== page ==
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This month we’re including a couple of unusual things in our
column. The first is a wood wool making machine as they called it
in England, or an excelsior machine as we would call it here in the
U.S. The illustration is from the September 26, 1924 issue of
Machinery Market published in London. It shows the new ‘XL’
machine of Haighs Ltd., Oldham.

We’ve often wondered how these machines were built, and in
fact, one of our readers inquired a couple of years ago about them.
A heavy frame, working in wide and specially built slides, carries
a grooving knife at each end. Behind this is a planing knife driven
by the connecting rod. A series of grooves are cut into the block
by the grooving iron, and the ridges are then cut off by the
planing knife.

The pieces of timber are clamped between fluted rollers and fed
up to the knives by a gear train. The latter can be adjusted for
the desired feed, much as with the change gears on a lathe. This
sets the ‘thickness’ of the shavings. For each
‘width’ of fibre, separate knives are required, having the
proper spacing of the grooves. This machine had a capacity of two
blocks of 24 inches thick and 12 inches high, and required only 10
horsepower. Now, if you folks that like to make models want to
bring a new sensation to the shows, here ya’ go!

A second illustration this month is from the September 25, 1936
issue of Machinery Market. It illustrates an unusual conversion
offered by J. & H. McLaren Ltd. at Leeds. As the advertisement
states, ‘Convert your existing steam ploughing and threshing
engines to diesel drive.’ Apparently, all the old mechanism,
including the smokestack, is removed from the top of the boiler,
and a big diesel engine is mounted in its place.

We’ve never heard of this conversion before, either in
England, on the Continent, or here in the States. Did any American
builders offer such a conversion? Did the McLaren conversion gain
any popularity in England? If we hear anything about this,
we’ll let you know in later editions.

Ye olde Reflector also wishes to inform you that our history of
J. I. Case is now with the publisher, but it will probably be late
summer before the finished book can be in your hands. See our ad
elsewhere in this issue. We also wish to inform you that we are
working on our little handy book of serial numbers, paint colors,
and other useful information. This too, should be ready by late

In yet another development, we recently spent an entire week at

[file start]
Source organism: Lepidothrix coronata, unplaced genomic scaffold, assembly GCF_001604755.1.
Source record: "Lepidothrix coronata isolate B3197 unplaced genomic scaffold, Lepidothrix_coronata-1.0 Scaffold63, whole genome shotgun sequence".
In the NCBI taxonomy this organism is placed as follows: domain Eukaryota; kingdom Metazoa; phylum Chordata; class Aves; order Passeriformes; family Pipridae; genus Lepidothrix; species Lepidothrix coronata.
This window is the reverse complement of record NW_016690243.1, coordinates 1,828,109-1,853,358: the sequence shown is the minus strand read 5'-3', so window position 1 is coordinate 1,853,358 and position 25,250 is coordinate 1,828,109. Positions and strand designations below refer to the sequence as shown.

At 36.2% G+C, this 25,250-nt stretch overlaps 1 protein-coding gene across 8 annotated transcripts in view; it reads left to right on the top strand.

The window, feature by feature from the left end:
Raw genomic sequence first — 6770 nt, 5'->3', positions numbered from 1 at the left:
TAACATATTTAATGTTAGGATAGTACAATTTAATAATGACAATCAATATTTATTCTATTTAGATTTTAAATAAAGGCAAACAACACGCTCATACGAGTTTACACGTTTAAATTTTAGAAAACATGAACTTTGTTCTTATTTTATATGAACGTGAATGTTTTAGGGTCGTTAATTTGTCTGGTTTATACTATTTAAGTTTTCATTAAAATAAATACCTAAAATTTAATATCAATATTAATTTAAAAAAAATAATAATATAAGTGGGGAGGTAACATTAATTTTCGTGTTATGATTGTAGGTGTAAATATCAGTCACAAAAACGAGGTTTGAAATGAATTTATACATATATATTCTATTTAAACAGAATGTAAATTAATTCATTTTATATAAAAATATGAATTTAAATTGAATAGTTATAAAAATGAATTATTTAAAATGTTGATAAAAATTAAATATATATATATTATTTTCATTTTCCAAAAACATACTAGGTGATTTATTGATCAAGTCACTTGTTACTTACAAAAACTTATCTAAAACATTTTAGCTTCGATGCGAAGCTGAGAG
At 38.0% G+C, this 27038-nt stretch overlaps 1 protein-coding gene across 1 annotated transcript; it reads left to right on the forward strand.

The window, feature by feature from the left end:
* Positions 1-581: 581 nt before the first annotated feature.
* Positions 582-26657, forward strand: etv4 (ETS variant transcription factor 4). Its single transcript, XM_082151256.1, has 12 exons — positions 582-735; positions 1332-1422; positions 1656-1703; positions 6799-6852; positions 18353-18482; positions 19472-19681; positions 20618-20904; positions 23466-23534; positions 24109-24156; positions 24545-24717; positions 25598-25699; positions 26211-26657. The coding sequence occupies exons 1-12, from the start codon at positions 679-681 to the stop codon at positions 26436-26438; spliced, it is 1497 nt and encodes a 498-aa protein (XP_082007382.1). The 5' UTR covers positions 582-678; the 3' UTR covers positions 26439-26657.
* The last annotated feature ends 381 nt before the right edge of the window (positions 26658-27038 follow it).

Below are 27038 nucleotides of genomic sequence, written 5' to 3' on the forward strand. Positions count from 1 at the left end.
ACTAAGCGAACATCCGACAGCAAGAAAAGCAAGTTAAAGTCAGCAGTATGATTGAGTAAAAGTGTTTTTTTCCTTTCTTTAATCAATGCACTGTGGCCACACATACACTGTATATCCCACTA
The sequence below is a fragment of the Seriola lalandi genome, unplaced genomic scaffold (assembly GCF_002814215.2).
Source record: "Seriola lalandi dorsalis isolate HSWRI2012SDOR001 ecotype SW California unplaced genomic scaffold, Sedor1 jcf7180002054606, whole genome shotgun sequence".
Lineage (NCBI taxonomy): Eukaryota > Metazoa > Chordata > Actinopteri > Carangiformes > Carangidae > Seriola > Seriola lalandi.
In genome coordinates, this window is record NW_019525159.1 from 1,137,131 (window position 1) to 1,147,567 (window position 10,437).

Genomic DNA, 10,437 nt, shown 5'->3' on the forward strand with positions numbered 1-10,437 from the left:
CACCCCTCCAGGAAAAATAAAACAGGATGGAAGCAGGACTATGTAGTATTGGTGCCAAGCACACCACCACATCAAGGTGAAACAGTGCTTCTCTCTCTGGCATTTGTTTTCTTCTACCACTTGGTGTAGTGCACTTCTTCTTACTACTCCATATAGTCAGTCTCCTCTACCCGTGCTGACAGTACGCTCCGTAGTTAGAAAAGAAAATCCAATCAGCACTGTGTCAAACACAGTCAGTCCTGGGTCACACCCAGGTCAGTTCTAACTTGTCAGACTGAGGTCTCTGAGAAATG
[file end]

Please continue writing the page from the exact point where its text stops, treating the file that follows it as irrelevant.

the Floyd County Historical Society in Charles City, Iowa. This
work is in preparation for a book on Oliver, Hart-Parr, Cletrac,
and related companies. We shot a lot of film at Charles City, and
got a lot of valuable research data. Still, the most deficient
areas are Nichols & Shepard and Cletrac. We located the N &
S thresher numbers from 1916 to the end. Are there any s/n listings
for earlier years? Do any steam engine or tractor serial numbers
exist for Nichols & Shepard? Has anyone come ever come across
any Cletrac catalogs? How about Nichols & Shepard? Despite a
reasonably good literature collection, we’ve found almost
nothing on these two firms. And a final query. How about A. B.
Farquhar Company ? Oliver bought them out, and even sold a few
Oliver-Farquhar sawmills. Except for a single folder, our files are
bare on this company too! So, if anyone is able or willing to help
out on yet another research project, kindly let us know, in care of
this column.  

Thanks to Newt & Brads Old Engines, 5 Riverside Drive,
Merrimack, NH 03054 for sending along a serial number listing on
early Wisconsin engines.

Our first query this month is:

26/7/1 Witte Engines Fred Rixe, 1202 South
211th St., Catoosa, OK 74015 writes that Arrow Specialty Co., 2301
E. Independence, Tulsa, OK 74010 has acquired the manufacturing
rights to the National Oilwell engines, formerly Witte engines.

26/7/2 Sun Type N Engine Q. J recently acquired
a Sun Type N, 1? HP engine, but the crank timing gear is missing.
Can anyone tell me if another engine might have the correct gear?
If not, can anyone give me the proper dimensions? Also, what is the
proper color? Shawn Hatton, RD 4, Honesdale, PA 18431.

A. Assuming the cam gear is present, the crank
gear will have exactly half that many teeth. In other words, if you
can find someone able or willing to cut you a gear, any machinist
worthy of the name should be able to do it with nothing more than
the cam gear. We’ve noticed that a few of our GEM advertisers
either offer gears or can cut them for you.

26/7/3 Pneumatic Chainsaw Q. See the two photos
of a Chicago Pneumatic Tool Company, Little Giant saw. It has four
cylinders, two each at 90 degrees to each other. The cylinders are
2 inch bore and 21/4 inch stroke. One tag
reads, Timber Sawing Machine, Reed-Prentice Corporation, Worcester,
Mass. s/n 18268. Did C-P make the engine and Reed-Prentice adapt it
to a chainsaw? When was it built? Where can I find any
instructions, parts literature, etc.? Are any parts available?
Otto Ray, 704 Evans Rd., Fieldbrook,CA95521.

A. We can’t tell you a thing about this
unit, although we have heard about pneumatic chainsaws before. Any
help out there?

26/7/4 Sears Farm Master Q. See the photo of a
Sears Farm Master, Mode! 811-4. It is identical to the engine shown
on page 118 of American Gas Engines. Also on page 459 of the same
book it states that the Cub line was added to Sears about 1942-46,
and sent them out with a coat of bright yellow paint. However, my
engine was originally red. Can any reader supply me with